5 Ways to Get the Most Out of Your Yoga Classes

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I’ve been practicing yoga for about 10 years now, and I’ve noticed that my practice has changed as I’ve gotten older. When I was in my 20s and 30s, there were times when I would get up at 4:00 AM just to make sure that I could attend the 7:00 AM class before work. Now that I’m in my 40s, it’s more important (and more difficult) to get up early because it takes longer for me to wake up and recover from workouts than it used to, but one thing hasn’t changed: how much yoga has helped me find balance in life.

1. Prepare to get your zen on.

  • Meditate before class.
  • Get to class early and find a place where you won’t be disturbed or distracted.
  • Wear comfortable clothes, including loose-fitting pants or shorts, a shirt that covers your belly button (if it’s showing), and sneakers or other closed-toe shoes that are easy to slip off during the flow part of the class. Ask about any specific clothing requirements for any given instructor’s classes; some instructors insist on wearing yoga pants with no holes in them, for example!
  • Bring a bottle of water so you can stay hydrated throughout the session and don’t feel faint when it’s time for downward dog pose—aka “the most intense pose ever.” You should also bring one towel if you sweat easily; two towels are recommended if you’re prone to sweating profusely during yoga practice (*raises hand*).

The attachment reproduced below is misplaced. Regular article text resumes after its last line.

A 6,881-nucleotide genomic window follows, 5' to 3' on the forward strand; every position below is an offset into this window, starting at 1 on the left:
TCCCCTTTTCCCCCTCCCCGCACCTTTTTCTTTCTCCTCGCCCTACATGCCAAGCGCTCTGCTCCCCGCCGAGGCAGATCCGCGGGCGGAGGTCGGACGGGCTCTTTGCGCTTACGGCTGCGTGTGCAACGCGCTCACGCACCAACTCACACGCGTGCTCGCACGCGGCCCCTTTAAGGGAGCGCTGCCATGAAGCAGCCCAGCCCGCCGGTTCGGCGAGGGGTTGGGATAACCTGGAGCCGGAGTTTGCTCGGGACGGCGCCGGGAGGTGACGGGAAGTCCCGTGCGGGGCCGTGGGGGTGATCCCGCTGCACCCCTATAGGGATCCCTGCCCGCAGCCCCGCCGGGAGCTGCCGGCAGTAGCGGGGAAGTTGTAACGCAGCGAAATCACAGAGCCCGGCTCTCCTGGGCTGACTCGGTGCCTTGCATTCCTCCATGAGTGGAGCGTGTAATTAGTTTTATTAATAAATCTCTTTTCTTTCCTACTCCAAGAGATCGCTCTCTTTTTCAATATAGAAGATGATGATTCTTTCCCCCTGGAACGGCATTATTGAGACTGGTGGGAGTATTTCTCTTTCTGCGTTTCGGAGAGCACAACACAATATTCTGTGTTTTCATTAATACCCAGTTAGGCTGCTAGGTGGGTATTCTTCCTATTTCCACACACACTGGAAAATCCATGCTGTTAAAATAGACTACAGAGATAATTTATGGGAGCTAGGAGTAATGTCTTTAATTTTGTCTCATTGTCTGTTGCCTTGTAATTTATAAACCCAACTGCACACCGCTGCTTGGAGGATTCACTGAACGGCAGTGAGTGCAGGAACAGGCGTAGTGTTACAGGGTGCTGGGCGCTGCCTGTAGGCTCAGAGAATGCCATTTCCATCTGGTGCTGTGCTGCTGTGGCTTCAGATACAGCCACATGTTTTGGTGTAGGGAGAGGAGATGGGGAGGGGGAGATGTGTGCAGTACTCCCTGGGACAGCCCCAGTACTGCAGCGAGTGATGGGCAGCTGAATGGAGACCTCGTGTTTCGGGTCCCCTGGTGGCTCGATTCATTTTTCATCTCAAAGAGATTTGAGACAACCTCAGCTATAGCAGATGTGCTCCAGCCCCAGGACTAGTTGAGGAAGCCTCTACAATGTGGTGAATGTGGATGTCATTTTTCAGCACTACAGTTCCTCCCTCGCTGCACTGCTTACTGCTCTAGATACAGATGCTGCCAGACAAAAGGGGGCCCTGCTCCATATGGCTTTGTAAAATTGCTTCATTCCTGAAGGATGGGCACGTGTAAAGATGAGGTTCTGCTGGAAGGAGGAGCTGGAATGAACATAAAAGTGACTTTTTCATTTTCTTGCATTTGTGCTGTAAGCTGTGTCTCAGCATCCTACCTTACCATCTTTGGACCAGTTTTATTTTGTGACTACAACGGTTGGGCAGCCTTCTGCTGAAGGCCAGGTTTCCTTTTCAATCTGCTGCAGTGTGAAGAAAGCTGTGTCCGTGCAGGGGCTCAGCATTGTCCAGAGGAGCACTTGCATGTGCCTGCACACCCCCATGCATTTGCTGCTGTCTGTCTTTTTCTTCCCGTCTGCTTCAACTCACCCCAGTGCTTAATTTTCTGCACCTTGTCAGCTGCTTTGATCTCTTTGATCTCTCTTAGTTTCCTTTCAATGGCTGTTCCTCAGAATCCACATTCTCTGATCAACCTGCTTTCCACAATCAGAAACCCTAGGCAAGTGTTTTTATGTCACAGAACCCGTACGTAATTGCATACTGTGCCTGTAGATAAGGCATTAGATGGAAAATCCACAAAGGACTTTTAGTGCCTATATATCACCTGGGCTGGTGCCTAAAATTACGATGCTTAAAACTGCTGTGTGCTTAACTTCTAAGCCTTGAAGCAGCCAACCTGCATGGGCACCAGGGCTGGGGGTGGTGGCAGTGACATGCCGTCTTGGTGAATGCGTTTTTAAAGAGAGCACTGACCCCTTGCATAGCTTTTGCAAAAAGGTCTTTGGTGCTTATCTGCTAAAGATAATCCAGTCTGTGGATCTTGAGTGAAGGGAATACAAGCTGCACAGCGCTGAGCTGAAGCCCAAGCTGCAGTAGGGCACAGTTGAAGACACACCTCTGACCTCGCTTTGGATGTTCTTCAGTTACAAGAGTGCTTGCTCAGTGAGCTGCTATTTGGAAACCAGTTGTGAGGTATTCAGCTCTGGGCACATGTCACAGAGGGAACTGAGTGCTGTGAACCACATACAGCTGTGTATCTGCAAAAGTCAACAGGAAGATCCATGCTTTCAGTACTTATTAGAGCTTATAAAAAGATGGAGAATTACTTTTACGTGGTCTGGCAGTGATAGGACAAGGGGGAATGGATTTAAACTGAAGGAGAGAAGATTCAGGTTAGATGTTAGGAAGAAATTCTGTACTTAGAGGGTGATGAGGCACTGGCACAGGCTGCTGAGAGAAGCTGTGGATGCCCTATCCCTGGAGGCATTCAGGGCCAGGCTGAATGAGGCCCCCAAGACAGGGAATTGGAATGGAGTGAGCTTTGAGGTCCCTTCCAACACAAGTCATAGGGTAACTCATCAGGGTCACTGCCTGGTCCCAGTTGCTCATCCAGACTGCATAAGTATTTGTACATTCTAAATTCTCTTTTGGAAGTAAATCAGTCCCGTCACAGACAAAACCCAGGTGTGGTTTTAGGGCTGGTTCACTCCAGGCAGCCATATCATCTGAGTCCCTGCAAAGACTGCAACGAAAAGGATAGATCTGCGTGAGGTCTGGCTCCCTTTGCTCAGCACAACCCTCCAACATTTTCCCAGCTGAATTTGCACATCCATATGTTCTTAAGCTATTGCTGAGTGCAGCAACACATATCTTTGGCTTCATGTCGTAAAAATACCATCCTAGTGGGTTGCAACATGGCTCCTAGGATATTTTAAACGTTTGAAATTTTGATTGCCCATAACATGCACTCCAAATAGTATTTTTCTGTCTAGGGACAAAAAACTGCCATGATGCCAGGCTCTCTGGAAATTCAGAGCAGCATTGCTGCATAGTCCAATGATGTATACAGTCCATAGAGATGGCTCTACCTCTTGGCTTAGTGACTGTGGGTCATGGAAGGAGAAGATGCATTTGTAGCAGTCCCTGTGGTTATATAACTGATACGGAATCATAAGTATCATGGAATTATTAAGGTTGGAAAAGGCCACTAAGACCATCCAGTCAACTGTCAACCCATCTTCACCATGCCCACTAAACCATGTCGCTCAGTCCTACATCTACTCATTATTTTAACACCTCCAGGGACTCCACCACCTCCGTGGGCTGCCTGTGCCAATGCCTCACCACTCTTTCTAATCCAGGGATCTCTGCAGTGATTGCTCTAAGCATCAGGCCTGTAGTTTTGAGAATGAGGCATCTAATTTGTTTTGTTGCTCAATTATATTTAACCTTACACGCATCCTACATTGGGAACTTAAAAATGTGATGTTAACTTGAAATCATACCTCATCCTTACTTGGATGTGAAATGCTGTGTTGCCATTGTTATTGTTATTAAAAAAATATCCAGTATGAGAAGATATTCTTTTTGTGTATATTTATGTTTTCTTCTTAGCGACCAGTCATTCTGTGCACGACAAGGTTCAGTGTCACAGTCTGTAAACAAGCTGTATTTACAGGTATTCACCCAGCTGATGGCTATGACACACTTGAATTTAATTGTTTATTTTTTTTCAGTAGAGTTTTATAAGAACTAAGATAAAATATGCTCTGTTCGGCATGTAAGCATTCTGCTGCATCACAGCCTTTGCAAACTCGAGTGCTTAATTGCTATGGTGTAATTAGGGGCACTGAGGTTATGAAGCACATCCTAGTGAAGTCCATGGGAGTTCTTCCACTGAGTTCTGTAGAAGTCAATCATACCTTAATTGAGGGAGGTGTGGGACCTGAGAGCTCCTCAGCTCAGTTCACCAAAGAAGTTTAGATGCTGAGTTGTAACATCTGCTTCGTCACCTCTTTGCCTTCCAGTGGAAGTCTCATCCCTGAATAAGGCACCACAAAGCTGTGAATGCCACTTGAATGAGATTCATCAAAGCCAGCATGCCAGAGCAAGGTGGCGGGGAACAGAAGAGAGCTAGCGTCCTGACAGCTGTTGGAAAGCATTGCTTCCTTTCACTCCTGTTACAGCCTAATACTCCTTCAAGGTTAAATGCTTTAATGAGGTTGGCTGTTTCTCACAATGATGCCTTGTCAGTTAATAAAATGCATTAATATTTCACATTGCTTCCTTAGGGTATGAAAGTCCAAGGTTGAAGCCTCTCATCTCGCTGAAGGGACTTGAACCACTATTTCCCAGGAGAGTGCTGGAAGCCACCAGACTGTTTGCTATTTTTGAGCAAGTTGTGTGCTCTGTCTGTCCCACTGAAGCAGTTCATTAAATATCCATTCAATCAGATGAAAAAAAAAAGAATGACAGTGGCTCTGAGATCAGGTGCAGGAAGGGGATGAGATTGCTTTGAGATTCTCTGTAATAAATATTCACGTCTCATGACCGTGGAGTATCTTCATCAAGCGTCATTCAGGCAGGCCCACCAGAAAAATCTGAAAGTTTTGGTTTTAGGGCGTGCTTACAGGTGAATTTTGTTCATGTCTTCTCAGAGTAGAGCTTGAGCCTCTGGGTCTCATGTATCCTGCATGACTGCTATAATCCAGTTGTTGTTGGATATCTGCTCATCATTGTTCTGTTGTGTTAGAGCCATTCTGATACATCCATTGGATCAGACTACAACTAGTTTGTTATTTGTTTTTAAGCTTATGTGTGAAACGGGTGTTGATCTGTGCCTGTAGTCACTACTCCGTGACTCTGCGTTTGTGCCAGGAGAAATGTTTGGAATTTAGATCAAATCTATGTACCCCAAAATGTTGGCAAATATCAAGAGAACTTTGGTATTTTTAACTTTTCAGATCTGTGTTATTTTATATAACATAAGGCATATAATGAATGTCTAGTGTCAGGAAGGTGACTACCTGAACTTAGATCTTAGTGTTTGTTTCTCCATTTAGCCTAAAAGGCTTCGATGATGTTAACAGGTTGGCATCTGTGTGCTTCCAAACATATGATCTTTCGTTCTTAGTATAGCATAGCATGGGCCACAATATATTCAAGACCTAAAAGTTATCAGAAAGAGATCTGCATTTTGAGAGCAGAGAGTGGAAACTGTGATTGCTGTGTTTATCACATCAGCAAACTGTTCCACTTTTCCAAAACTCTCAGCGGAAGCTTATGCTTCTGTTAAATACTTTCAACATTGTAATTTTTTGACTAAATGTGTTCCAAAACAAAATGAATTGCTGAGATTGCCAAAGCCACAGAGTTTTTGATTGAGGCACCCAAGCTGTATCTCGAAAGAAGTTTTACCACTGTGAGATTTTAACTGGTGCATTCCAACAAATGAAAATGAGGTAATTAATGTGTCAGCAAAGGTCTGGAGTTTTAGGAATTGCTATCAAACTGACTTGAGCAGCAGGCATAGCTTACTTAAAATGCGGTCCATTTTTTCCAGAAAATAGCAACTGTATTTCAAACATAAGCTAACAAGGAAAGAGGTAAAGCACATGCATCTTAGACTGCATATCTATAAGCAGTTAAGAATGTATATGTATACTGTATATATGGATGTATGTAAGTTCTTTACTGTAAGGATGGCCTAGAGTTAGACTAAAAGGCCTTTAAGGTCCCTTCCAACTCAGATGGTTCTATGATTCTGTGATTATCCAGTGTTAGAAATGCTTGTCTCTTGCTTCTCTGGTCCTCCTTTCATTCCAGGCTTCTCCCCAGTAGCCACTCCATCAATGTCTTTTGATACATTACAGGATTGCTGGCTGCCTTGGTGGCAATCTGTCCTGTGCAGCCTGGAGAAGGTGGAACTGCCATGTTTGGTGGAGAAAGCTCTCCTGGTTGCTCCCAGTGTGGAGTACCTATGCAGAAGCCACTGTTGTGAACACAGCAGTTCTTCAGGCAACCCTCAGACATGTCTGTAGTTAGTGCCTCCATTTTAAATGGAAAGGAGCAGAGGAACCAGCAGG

2. If possible, show up early.

  • If possible, show up early.

While most yoga studios will have a short quiet period before class starts, this is a great time to get your mat set up and your mind focused on the practice ahead of you. When I was first learning how to meditate in the morning, my teacher recommended that I start with five minutes of meditation before getting ready for work—not enough time for any real relaxation but just long enough to get my body used to sitting still with my eyes closed and mind focused on breathing. It’s easy enough to follow these same steps when preparing for yoga class: come early so that you have time to find a good spot in an open area near where your instructor will be leading class (or just make sure not to block anyone else’s path). Practice some deep breaths or simple stretches so that when it comes time for more rigorous movement it won’t feel as intense or difficult as it otherwise might if you were stiff from being seated all morning at work or commuting home from school/daycare/etc., etc., etc.. The point is that showing up early gives us room both mentally and physically within which we can relax into our bodies without feeling rushed or stressed out by other people’s agendas; this is especially true when we’re working through new poses alongside classmates who may not yet know where they’re going wrong!